FIG. 1 illustrates a variety of graphically expressed power flow curves that are dependent upon various contingencies;

FIG. 2 depicts a block diagram of the method of this invention wherein two functions are added together: (a) a look-ahead load margin ranking, and (b) a look-ahead voltage ranking, in order to provide an energy management system;

FIG. 3 shows in graphical form the parameterized variations for both the real and reactive load demands, as well as the real power generation;

FIG. 4 is a flow chart of the method of the present invention;

FIG. 5 is a flow chart of the method of the present invention using look-ahead rankings to provide energy management schemes to prevent voltage collapse; and

FIG. 6 is a table of load margin measure, voltage prediction and their comparisons with the results obtained from exact methods and look-ahead rankings in terms of load margin and voltage magnitude on a 1-069-bus power system.

Generally speaking, contingency selection and contingency analysis are basic functions of modern energy management systems. The strategy of using an efficient contingency selection function to filter out a large number of low-severe contingencies and applying detailed power flow analysis only to high-severe contingencies is widely accepted. In the last decade, significant progress has been made in the development of algorithms for both real power contingency selection and voltage contingency selection.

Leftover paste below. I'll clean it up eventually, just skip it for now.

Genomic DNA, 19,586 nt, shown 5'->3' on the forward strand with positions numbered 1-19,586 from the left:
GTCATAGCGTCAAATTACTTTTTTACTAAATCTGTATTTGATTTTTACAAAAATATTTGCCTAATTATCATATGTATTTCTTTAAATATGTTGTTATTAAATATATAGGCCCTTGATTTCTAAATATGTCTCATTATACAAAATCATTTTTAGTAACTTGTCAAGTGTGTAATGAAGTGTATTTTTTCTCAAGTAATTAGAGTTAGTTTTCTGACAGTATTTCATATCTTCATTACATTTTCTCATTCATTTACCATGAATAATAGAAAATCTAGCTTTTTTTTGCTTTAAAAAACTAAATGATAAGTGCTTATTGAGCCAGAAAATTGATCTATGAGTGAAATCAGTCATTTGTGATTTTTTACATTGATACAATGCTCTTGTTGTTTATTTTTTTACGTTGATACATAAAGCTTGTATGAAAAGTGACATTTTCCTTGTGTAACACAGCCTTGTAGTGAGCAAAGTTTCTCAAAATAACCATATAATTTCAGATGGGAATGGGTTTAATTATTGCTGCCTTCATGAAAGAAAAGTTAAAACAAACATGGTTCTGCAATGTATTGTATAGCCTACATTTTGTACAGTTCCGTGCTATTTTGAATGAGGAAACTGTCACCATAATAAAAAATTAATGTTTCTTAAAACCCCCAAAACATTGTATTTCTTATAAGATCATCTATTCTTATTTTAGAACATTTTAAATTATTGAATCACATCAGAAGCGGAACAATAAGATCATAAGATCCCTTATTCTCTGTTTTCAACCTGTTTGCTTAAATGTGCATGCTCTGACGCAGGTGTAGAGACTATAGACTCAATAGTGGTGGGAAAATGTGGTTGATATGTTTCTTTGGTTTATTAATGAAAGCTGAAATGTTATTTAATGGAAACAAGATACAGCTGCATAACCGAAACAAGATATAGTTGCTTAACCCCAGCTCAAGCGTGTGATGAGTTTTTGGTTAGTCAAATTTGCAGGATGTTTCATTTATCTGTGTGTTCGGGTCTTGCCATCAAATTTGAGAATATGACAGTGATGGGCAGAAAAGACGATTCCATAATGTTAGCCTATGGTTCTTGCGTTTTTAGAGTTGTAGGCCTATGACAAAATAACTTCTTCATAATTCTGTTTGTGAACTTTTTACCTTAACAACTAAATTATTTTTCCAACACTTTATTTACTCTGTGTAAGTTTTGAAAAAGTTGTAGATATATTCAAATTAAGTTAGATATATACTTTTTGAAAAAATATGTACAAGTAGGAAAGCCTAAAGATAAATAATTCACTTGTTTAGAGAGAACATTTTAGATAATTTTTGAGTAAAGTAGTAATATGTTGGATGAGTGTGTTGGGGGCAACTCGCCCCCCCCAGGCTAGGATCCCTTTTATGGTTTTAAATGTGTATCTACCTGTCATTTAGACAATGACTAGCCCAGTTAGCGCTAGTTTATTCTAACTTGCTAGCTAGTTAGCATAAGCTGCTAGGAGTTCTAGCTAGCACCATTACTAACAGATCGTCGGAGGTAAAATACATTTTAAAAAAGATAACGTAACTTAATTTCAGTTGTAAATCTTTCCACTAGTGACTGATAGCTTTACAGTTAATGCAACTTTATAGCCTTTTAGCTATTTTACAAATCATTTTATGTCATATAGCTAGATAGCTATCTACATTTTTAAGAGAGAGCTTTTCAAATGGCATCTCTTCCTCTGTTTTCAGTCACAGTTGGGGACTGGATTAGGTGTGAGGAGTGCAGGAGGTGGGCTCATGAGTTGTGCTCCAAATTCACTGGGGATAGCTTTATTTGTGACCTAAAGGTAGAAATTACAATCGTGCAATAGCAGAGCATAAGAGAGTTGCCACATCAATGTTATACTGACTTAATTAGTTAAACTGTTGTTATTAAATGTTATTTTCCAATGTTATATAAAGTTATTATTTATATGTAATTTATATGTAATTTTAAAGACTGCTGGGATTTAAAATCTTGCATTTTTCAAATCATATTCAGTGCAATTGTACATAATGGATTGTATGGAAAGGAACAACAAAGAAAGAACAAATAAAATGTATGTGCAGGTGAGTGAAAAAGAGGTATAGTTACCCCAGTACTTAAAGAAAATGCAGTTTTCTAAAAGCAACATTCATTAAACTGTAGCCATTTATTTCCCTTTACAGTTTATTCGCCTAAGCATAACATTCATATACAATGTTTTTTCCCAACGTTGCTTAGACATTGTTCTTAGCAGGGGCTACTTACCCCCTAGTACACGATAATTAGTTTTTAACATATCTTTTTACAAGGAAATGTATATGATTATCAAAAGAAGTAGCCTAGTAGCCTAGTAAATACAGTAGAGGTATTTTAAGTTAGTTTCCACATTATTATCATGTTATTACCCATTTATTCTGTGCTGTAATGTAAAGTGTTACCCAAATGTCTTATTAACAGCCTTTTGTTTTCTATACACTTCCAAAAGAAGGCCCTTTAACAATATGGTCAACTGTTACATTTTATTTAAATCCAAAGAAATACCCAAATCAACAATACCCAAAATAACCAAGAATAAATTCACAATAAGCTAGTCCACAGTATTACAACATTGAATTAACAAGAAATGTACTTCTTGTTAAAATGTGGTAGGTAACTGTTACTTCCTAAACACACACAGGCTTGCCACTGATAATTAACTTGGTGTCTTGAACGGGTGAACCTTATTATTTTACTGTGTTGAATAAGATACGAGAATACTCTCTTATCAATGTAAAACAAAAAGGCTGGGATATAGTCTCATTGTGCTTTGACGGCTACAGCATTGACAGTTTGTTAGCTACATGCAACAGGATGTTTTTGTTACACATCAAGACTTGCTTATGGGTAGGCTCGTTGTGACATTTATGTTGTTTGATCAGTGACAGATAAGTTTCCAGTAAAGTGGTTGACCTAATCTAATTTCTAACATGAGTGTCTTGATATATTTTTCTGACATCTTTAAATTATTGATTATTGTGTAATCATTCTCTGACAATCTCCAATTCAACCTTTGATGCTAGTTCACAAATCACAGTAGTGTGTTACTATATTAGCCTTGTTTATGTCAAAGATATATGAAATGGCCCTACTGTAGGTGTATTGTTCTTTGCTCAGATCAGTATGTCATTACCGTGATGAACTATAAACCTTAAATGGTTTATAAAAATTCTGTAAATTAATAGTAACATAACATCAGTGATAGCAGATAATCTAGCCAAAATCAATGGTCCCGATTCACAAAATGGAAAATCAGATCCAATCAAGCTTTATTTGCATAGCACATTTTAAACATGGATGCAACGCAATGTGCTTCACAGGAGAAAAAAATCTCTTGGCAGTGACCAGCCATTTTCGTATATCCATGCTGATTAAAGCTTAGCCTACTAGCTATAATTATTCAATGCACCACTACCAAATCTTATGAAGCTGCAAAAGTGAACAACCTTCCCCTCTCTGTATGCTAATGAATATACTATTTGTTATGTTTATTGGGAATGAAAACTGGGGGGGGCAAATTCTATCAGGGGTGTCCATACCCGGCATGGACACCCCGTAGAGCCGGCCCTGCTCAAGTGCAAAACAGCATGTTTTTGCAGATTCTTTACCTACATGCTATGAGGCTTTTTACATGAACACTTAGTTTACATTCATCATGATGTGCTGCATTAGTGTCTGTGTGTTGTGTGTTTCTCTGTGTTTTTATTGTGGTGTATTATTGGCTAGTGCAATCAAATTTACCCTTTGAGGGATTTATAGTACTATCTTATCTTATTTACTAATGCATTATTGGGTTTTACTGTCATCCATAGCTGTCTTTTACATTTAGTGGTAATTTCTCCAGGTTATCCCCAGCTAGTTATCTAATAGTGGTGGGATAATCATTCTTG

A great majority of existing algorithms for contingency selection provide only a snapshot analysis of a power system. Under normal operating conditions, this practice seems to be adequate. But, as the power system evolves due to load variations and generation rescheduling, the contingency ranking based on the snapshot analysis may become insufficient or, in the worst case, irrelevant when the power system is operated close to its stability limit. To elaborate on this point and to illustrate the motivation for developing look-ahead contingency selection functions, consider a simple situation: Suppose that a power system is subject to three contingencies, say,"a", "b" and "c". The effects of these contingencies on the P-Q-V curves, which were derived based on a predicted load variation and a scheduled generation dispatch, are shown in FIG. 1. Consider the problem of ranking these contingencies according to their severities. Given the current operating point, the snapshot contingency ranking is of the order "c", "b", "a". Contingency "a", which was classified to be the least severe according to the snapshot contingency ranking when the system load-generation is at the level λ^{0}, will cause a voltage problem when the system evolves to the level λ^{1}. Furthermore, the contingency "a", which was classified to be the least severe, will cause a voltage collapse even before the system reaches the load-generation level λ^{2}, provided that the system continues to evolve in the predicted direction of load-generation variation.